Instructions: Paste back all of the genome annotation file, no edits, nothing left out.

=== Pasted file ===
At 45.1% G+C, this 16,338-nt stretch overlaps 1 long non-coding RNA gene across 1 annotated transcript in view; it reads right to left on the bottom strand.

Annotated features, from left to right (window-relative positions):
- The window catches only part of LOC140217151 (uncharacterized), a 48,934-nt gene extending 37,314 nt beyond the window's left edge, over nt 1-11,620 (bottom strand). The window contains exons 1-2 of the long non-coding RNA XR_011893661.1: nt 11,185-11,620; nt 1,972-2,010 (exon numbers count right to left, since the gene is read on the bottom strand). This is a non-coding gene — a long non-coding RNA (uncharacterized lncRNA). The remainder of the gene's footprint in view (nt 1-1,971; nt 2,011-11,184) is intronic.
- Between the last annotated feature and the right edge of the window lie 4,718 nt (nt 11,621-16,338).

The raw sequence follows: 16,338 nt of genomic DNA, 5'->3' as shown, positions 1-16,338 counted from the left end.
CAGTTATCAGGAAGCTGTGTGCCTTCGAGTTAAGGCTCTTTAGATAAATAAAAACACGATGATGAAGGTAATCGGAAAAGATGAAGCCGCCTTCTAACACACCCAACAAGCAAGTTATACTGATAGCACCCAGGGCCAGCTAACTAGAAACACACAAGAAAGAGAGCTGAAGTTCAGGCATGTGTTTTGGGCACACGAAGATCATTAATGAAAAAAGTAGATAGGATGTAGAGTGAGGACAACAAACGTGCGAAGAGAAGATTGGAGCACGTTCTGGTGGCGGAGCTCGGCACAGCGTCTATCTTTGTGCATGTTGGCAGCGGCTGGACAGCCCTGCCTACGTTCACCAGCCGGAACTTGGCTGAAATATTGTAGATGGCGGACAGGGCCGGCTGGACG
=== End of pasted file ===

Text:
At 45.1% G+C, this 16,338-nt stretch overlaps 1 long non-coding RNA gene across 1 annotated transcript in view; it reads right to left on the bottom strand.

Annotated features, from left to right (window-relative positions):
- The window catches only part of LOC140217151 (uncharacterized), a 48,934-nt gene extending 37,314 nt beyond the window's left edge, over nt 1-11,620 (bottom strand). The window contains exons 1-2 of the long non-coding RNA XR_011893661.1: nt 11,185-11,620; nt 1,972-2,010 (exon numbers count right to left, since the gene is read on the bottom strand). This is a non-coding gene — a long non-coding RNA (uncharacterized lncRNA). The remainder of the gene's footprint in view (nt 1-1,971; nt 2,011-11,184) is intronic.
- Between the last annotated feature and the right edge of the window lie 4,718 nt (nt 11,621-16,338).

The raw sequence follows: 16,338 nt of genomic DNA, 5'->3' as shown, positions 1-16,338 counted from the left end.
CAGTTATCAGGAAGCTGTGTGCCTTCGAGTTAAGGCTCTTTAGATAAATAAAAACACGATGATGAAGGTAATCGGAAAAGATGAAGCCGCCTTCTAACACACCCAACAAGCAAGTTATACTGATAGCACCCAGGGCCAGCTAACTAGAAACACACAAGAAAGAGAGCTGAAGTTCAGGCATGTGTTTTGGGCACACGAAGATCATTAATGAAAAAAGTAGATAGGATGTAGAGTGAGGACAACAAACGTGCGAAGAGAAGATTGGAGCACGTTCTGGTGGCGGAGCTCGGCACAGCGTCTATCTTTGTGCATGTTGGCAGCGGCTGGACAGCCCTGCCTACGTTCACCAGCCGGAACTTGGCTGAAATATTGTAGATGGCGGACAGGGCCGGCTGGACG